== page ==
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Sunday, November 12, 2017

Summerhill Publican Mentioned in the House of Commons

There are not many Dublin public houses who have found themselves at the heart of political debate and even fewer who have been mentioned on the floor of the House of Commons at Westminster. But in March 1871 this is exactly what happened.

Cavan born Charles Lynch was running a public house at 121 Summerhill on the corner of Summerhill and Lower Gardiner Street. In early March his brother Owen was taking over the business. Owen was already running a pub on Mabbot Street. As it required today the licence needed to be transferred from one brother to the other. On March 6th 1871 Owen had his officially opening at Summerhill. His pub was full and as was and is customary the new publican provided free beer, wine and spirits for those who were invited to the event.

Closing time in 1871 was 10 p.m. and shortly after that hour the local police arrived at the door. Police Constable Mark Byrne of C Division of the Dublin Metropolitan Police stated after that when he arrived at the door of the pub he ‘found it crammed full of people who were drinking and they were very disorderly’. Another Constable stated that many of the patrons were ‘in a drunken state and quarreling with each other’ although they were packed so tightly in that they had no space to fight. The policemen asked the Lynch’s to clear their pub but they either refused or were under the impression that they were to be given a little bit of leeway from the local inspector. Several customers who had become belligerent were arrested and taken to the police station. The aftermath of the raid was that Charles Lynch was fined one guinea while it appeared that the licence had not in fact been transferred and therefore Owen Lynch opened his pub without a licence and was illegally selling alcohol drinks. Owen was fined five guineas.

One of those arrested was local labourer thirty six year old William Keely who the police stated was arrested for his own protection as he was highly intoxicated. At 2 a.m. in the police cell he became quite ill and the decision was made to transfer him by police horse and car to the Mater Hospital but he was dead on arrival. A post mortem was performed by Doctor R W Egan and death was caused by ‘apoplexy the result of excessive drinking’. At an inquest it was revealed that Keely had drunk a pint of whiskey which he, like most of the others in the pub that night, had received gratis.

On March 8th 1871 reports appeared in the Freeman Journal and the news that Keely had died basically from alcoholic poisoning with free drink given out at a pub opening which seemed to be commonplace in Dublin at the time caused a public outcry. Dublin was a city struggling with a drink problem and topped with the rise of the Temperance movement throughout the mid 19th Century, this story was big news, so big in fact on March 16th it reached the floor of the House of Commons. A bill was proceeding through Parliament attempting to limit drinking excesses by decreasing the number of licences across Britain and Ireland and increasing penalties for drunken behaviour. The Dublin M.P. Jonathan Pim believed that putting an end to the practice of giving out free drink at events such as pub openings should be included in the new piece of legislation, The Licensing Bill (Ireland), Excessive Drinking in Public Places 1871.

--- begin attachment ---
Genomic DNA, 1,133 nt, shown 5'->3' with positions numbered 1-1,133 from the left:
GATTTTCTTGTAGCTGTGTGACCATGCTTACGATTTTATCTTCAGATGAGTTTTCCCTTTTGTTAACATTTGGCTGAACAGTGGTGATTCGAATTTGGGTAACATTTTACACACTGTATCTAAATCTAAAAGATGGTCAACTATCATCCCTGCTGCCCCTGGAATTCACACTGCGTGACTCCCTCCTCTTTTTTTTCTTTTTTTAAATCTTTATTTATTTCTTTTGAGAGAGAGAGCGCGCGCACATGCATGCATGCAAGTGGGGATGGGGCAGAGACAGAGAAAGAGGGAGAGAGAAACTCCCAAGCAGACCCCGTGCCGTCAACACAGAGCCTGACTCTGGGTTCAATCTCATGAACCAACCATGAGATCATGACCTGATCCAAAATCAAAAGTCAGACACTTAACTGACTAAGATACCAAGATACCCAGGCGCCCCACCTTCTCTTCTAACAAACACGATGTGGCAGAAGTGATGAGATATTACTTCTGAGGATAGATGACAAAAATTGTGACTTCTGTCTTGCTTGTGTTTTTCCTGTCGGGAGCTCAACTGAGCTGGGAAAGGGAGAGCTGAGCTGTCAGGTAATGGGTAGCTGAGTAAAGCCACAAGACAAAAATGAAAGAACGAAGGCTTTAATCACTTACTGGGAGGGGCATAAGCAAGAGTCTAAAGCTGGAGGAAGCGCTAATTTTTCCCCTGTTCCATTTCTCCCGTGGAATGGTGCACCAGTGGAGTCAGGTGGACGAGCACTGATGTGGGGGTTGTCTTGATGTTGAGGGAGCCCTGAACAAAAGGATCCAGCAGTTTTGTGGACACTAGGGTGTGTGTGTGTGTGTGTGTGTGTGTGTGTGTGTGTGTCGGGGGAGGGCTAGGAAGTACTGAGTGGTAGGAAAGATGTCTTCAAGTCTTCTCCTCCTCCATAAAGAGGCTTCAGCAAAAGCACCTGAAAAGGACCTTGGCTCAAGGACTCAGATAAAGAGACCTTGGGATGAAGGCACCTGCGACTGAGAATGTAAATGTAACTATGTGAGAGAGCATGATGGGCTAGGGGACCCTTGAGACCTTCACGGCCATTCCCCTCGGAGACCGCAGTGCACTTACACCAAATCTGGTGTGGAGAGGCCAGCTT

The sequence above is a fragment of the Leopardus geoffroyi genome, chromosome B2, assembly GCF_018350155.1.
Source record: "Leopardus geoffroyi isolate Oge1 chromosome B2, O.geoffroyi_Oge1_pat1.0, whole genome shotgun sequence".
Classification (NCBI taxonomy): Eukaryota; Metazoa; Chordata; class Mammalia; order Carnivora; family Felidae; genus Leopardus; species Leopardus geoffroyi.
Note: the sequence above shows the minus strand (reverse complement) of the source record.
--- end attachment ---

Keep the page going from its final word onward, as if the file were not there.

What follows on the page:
He posed a question to the then Chief Secretary to Ireland the Marquis of Hartington.
In Hansard’s historic record of debates Mr Pim
asked the Chief Secretary for Ireland, Whether his attention has been called to the circumstances connected with the death of William Keely, who, as stated in the "Dublin Freeman's Journal" of March 8th, died of apoplexy after drinking "more than a pint of new whiskey," given him In a public house which was re-opened by a new proprietor, who, as it seems is usual with the trade on such occasions, supplied to all comers 'drinks' gratis: whether the Law affords any means of preventing such an objectionable mode of advertising the opening of a new public house, or of punishing the trader who supplies spirits in such quantity as to be equivalent to poison; and whether, in case the present Law does not afford the means of prevention or of punishment, he will consider the subject with the view of providing a remedy under the Licensing Bill which is intended to be brought in for Ireland?’

to which the Chief Secretary replied

‘his attention had been called to the circumstances. With reference to the statement that the man had drunk more than a pint of new whiskey, he was informed that nothing of the kind was proved at the coroner's inquest. No doubt Keely had drunk to great excess at the opening of this house, and being an habitual drunkard he died in the course of the night. The explanation made by his hon. Friend rendered it unnecessary for him to add that the most respectable publicans in Dublin entirely denied that any such custom as free drinking prevailed on the opening of new public houses. The law did afford the means of punishing a person guilty of the irregularity which was said to have occurred on that occasion. He had a report from the police to the effect that the proprietor had been summoned for allowing drunken and disorderly conduct in his house. The house had been placed under restriction, and the proprietor had since left it, and given it up to another man. No doubt the law could provide effectual means of making parties so offending amenable.’

The case slowly drifted away and the practice of free drinks at pub openings still prevails today in Ireland.

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